Spring 2003
Getting Rid of Gallstones for Good

In the wee hours of the night, you wake up with indigestion and a steady pain in your upper abdomen. It quickly gets worse. When morning arrives, it's still there, and in fact, has spread to your back, below your right shoulder. Then nausea sets in. After a few hours, to your relief, the pain and nausea subside—leaving you with a deeper sympathy for your mother and grandfather, because you recognize the symptoms they used to describe: You've inherited the family tendency toward gallstones.

Gallstones are made from bile—a liquid created in the liver and stored in the gallbladder until it's needed to digest food. Bile can crystallize into pieces of stony material, as small as a grain of sand or as big as a golf ball. Gallstones can be found in the gallbladder or in any of the ducts that carry bile between the liver, gallbladder, and pancreas. They affect twice as many women as men, and though anyone can get them, they often run in families.

And this is one family tradition you'd like to avoid!

Start by talking to your family physician about your symptoms. He or she may order an ultrasound to see if you have gallstones. Ultrasound uses harmless sound waves to make an X-ray-like image. The ultrasonographer will slide a wand-like sound-wave transmitter over your upper abdomen, and pictures of your gallbladder and surrounding organs will appear on a monitor. Most stones can be seen with a routine ultrasound.

If this is your first attack, your family physician may prescribe medications to dissolve your stones and possibly prevent them from coming back. He or she will also recommend important dietary changes:

  • Rule out fatty foods, especially saturated fats (the ones that are solid at room temperature).
  • Rule in high-fiber foods like whole grains, fruits, and vegetables.

If you continue to have gallstone attacks in spite of medication and changing your diet, your physician may refer you to a gastroenterologist—a specialist in digestive tract problems. This may also be necessary if your symptoms continue, but no gallstones are found on your first ultrasound

"Sometimes the gallstones can't be seen by regular ultrasound," explains Ingram Roberts, MD, chief of Gastroenterology at Bridgeport Hospital. "Then more sophisticated tests are needed. One of the newest and most effective is endoscopic ultrasound. For this test, the transmitter, in the form of a flexible tube about half an inch in diameter, is passed down the throat, while the patient is sedated for his or her comfort. This enables us to take a closer look, and to reach places not visible from outside the body."

Another new technique available at Bridgeport Hospital is endoscopic retrograde cholangiopancreatography (koh-LAN-jee-oh-PANG-kree-uh-TAH-gruh-fee), or ERCP.  ERCP can not only locate, but also treat stones that have lodged in the bile ducts.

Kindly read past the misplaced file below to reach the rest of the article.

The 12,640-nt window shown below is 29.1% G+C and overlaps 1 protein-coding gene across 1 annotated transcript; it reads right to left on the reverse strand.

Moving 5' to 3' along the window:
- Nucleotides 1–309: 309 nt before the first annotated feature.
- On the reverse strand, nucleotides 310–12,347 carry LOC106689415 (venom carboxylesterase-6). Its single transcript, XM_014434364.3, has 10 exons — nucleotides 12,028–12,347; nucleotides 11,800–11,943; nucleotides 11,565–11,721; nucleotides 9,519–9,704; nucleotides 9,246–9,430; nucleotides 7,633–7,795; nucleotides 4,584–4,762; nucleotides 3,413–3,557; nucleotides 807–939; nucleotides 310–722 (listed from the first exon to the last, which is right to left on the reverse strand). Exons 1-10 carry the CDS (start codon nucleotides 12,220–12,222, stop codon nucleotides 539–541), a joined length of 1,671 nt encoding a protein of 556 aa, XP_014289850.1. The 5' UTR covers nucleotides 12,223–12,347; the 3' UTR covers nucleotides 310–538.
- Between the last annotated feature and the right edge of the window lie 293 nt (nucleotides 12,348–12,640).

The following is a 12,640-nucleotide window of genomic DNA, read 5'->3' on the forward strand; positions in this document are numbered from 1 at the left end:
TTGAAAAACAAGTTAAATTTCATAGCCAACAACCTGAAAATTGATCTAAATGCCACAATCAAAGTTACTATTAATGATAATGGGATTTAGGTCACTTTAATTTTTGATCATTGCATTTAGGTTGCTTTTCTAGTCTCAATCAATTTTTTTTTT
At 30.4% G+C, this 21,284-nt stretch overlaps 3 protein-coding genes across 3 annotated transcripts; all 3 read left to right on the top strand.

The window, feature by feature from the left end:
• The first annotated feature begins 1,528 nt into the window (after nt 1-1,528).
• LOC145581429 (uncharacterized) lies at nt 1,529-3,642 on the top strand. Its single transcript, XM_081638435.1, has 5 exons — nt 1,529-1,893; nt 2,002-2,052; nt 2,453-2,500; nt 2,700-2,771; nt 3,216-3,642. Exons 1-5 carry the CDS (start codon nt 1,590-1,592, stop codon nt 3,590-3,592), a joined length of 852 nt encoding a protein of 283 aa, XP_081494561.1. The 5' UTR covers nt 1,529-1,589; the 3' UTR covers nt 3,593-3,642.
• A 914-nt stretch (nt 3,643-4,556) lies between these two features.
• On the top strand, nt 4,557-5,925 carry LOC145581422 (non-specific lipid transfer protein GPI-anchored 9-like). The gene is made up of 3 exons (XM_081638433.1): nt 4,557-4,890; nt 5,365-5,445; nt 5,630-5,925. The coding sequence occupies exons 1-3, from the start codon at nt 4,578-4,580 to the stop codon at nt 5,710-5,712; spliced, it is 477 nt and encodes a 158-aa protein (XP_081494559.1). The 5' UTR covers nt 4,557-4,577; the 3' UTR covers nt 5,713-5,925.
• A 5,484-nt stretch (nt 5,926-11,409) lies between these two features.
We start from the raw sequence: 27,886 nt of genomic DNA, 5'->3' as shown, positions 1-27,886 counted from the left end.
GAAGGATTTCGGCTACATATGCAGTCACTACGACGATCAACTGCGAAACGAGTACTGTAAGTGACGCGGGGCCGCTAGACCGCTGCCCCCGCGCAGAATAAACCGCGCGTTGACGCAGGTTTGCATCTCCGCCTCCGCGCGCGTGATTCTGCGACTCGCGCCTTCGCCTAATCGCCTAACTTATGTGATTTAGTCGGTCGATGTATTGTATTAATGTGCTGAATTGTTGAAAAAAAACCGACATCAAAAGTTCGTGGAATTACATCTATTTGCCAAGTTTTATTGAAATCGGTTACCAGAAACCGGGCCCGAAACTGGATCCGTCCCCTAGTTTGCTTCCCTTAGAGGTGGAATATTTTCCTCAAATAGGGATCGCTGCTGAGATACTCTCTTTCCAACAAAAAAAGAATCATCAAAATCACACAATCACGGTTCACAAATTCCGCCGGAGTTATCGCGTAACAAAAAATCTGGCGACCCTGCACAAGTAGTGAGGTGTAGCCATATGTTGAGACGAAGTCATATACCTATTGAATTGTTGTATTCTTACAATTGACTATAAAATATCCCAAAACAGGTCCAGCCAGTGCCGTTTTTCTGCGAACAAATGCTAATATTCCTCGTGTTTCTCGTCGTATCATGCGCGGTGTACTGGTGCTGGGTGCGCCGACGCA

With the patient under sedation, an endoscope—a long, flexible, lighted tube—is passed down the throat. Through it, the physician can see the inside of the esophagus, stomach, and duodenum (the beginning of the small intestine). The physician guides the endoscope to the spot where the ducts open into the duodenum, and then injects dye through it so the ducts will show up clearly on X-rays. If the exam shows gallstones in the ducts, the physician can often insert small instruments through the scope to grasp and remove them.

If frequent gallstones lead to complications, such as cholecystitis or pancreatitis (inflammation of the gallbladder or pancreas), surgery may be the best option.

"The human body can get along quite nicely without a gallbladder, and cholecystectomy (gallbladder removal) is one of the most common operations," says Bridgeport Hospital-affiliated surgeon Sean Duerr, MD, who was the first physician in Connecticut to perform this procedure by "keyhole" surgery. Keyhole, or laparoscopic, surgery means that instead of making a large incision in the abdomen to reach the gallbladder, the surgeon inserts tiny instruments through several small incisions. The result: patients go home in one day instead of five, and recovery time is much shorter than it used to be when your mother and grandmother needed this procedure.

Whether by medication, diet, surgery, endoscopy, or a combination of the four, it should be possible for you to get rid of gallstones for good!

Gallstones or Kidney Stones — What's the Difference?
Like gallstones, kidney stones are formed when a liquid crystallizes. However, kidney stones form in the urinary tract, while gallstones are found in the digestive tract. Here are the basic symptoms for each:
Kidney Stone    Gallstone

Severe pain in the lower back just under the ribs, lasting anywhere from a few seconds to a few hours, sometimes moving down into the groin area.    Pain in upper right side, sometimes moving to upper back.

Nausea and vomiting    Nausea and vomiting

Blood in urine      

 

Only a qualified physician can determine what is causing your symptoms. For a referral to an expert physician, call Bridgeport Hospital Services Referral, 24/7, English/Spanish, at 888-357-2396.